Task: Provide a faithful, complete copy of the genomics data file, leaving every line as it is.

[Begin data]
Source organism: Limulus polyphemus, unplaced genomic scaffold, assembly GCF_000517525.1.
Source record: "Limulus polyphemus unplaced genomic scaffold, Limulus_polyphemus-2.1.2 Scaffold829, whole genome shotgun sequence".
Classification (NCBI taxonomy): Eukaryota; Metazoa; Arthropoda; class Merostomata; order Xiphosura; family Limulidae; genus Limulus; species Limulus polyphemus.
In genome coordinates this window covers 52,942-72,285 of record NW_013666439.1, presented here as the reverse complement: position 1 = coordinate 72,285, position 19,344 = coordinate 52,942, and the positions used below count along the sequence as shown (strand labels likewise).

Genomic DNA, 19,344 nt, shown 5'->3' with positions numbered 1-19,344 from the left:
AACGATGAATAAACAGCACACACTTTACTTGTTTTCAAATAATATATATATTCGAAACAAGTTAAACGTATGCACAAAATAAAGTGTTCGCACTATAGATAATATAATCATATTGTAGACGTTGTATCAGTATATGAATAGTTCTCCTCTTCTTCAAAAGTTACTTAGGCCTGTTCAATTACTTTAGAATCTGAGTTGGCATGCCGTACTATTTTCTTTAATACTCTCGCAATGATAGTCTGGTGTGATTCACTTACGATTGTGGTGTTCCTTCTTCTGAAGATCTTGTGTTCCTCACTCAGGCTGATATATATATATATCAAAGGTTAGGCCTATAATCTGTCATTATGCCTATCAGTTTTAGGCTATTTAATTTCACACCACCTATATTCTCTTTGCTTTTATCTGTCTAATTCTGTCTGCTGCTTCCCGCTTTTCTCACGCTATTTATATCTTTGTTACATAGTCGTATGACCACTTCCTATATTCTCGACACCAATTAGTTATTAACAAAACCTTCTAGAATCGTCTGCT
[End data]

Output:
Source organism: Limulus polyphemus, unplaced genomic scaffold, assembly GCF_000517525.1.
Source record: "Limulus polyphemus unplaced genomic scaffold, Limulus_polyphemus-2.1.2 Scaffold829, whole genome shotgun sequence".
Classification (NCBI taxonomy): Eukaryota; Metazoa; Arthropoda; class Merostomata; order Xiphosura; family Limulidae; genus Limulus; species Limulus polyphemus.
In genome coordinates this window covers 52,942-72,285 of record NW_013666439.1, presented here as the reverse complement: position 1 = coordinate 72,285, position 19,344 = coordinate 52,942, and the positions used below count along the sequence as shown (strand labels likewise).

Genomic DNA, 19,344 nt, shown 5'->3' with positions numbered 1-19,344 from the left:
AACGATGAATAAACAGCACACACTTTACTTGTTTTCAAATAATATATATATTCGAAACAAGTTAAACGTATGCACAAAATAAAGTGTTCGCACTATAGATAATATAATCATATTGTAGACGTTGTATCAGTATATGAATAGTTCTCCTCTTCTTCAAAAGTTACTTAGGCCTGTTCAATTACTTTAGAATCTGAGTTGGCATGCCGTACTATTTTCTTTAATACTCTCGCAATGATAGTCTGGTGTGATTCACTTACGATTGTGGTGTTCCTTCTTCTGAAGATCTTGTGTTCCTCACTCAGGCTGATATATATATATATCAAAGGTTAGGCCTATAATCTGTCATTATGCCTATCAGTTTTAGGCTATTTAATTTCACACCACCTATATTCTCTTTGCTTTTATCTGTCTAATTCTGTCTGCTGCTTCCCGCTTTTCTCACGCTATTTATATCTTTGTTACATAGTCGTATGACCACTTCCTATATTCTCGACACCAATTAGTTATTAACAAAACCTTCTAGAATCGTCTGCT